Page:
Article Abstract

A glimpse of history: non-intubated thoracic surgery

Authors: Alessandro Tamburrini, Tommaso Claudio Mineo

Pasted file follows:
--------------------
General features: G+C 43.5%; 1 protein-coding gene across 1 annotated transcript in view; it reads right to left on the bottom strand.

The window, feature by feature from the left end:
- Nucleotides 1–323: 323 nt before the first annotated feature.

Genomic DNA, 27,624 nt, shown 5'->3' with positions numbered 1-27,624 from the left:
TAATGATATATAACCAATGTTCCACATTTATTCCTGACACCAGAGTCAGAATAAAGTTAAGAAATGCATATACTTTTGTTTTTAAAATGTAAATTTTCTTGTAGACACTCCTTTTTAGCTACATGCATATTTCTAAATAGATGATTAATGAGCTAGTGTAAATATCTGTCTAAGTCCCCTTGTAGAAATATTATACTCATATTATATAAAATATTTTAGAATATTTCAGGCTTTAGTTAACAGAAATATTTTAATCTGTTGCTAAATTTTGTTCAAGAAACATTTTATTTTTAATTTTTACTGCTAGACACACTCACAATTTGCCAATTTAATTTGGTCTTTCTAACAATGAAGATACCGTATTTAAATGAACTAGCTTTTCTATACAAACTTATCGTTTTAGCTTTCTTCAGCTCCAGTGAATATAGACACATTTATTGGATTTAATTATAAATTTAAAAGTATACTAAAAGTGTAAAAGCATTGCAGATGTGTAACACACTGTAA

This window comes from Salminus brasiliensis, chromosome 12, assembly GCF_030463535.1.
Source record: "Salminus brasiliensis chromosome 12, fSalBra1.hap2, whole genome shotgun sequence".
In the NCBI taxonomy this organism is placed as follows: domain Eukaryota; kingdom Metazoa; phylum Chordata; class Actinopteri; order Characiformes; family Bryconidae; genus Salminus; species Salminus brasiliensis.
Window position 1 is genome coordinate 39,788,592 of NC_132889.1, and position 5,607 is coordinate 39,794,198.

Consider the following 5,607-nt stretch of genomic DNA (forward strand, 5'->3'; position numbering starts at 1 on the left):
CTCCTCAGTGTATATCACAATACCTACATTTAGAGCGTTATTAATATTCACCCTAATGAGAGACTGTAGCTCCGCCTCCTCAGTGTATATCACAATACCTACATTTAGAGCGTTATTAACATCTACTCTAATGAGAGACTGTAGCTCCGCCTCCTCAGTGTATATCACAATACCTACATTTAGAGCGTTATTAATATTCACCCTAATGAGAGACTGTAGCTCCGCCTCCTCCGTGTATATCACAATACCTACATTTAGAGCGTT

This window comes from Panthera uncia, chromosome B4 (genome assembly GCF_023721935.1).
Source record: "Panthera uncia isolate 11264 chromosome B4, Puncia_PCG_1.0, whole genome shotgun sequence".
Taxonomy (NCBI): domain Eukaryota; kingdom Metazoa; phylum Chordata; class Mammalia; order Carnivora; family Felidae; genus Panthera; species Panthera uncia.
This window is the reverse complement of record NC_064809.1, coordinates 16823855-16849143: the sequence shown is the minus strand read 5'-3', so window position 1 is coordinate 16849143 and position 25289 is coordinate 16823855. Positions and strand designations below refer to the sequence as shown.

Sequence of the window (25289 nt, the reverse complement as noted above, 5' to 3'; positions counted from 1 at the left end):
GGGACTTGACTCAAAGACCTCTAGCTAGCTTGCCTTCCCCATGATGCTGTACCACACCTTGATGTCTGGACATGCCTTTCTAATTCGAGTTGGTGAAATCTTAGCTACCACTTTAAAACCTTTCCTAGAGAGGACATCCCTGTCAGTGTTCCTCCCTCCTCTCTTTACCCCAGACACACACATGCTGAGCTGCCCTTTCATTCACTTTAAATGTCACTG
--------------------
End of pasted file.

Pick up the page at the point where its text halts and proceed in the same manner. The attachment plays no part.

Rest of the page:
Thoracic surgeons in the modern era are expected to push the limits of their performances, limiting the invasiveness of operations and minimizing harm to the patients, keeping safety as the very first priority and benefiting from the constant scientific advances and technological developments. Minimally invasive thoracic surgery performed without use of general anesthesia, which seems to be the “end product” of this era, conveys instead a long, fascinating history of evolutions and revolutions. After World War I, the already established practice of chest operations on awake patients was furtherly implemented, reaching a peak in the 1950s when significant refinements in regional anesthesia techniques allowed pioneer surgeons to perform major thoracic procedures in spontaneously ventilating patients under epidural analgesia or by carefully developed multi-step nerve blocks. The introduction as a standard of practice of double-lumen endotracheal tube limited further developments in open surgery, but did not stop the ongoing evolution of thoracoscopy, the very first minimally invasive approach to the chest. Invented and popularized in the 1910s, thoracoscopy in awake patients for diagnostic and therapeutic purposes gained conversely widespread acceptance after the 1950s. It was extensively performed in most cases under local anesthesia and it can be rightfully considered the closest progenitor of modern minimally-invasive non-intubated surgery. The compelling affirmation on a large scale of video-assisted thoracic surgery (VATS) was the real game-changer in the 21st century, giving birth to a whole new idea of minimally-invasive. Shortly after its introduction though, the new pioneers in surgery developed a novel concept of “non-intubated” and “awake” thoracoscopic procedures, which are being continuously refined and implemented. From a dedicated investigational research program on “non-intubated” thoracic surgery, to complex chest operations under “non-general” anesthesia and to uniportal “tube-less” lobectomy, history of surgery is an ongoing and fascinating event, and past, present and future generations of thoracic surgeons are all part of it.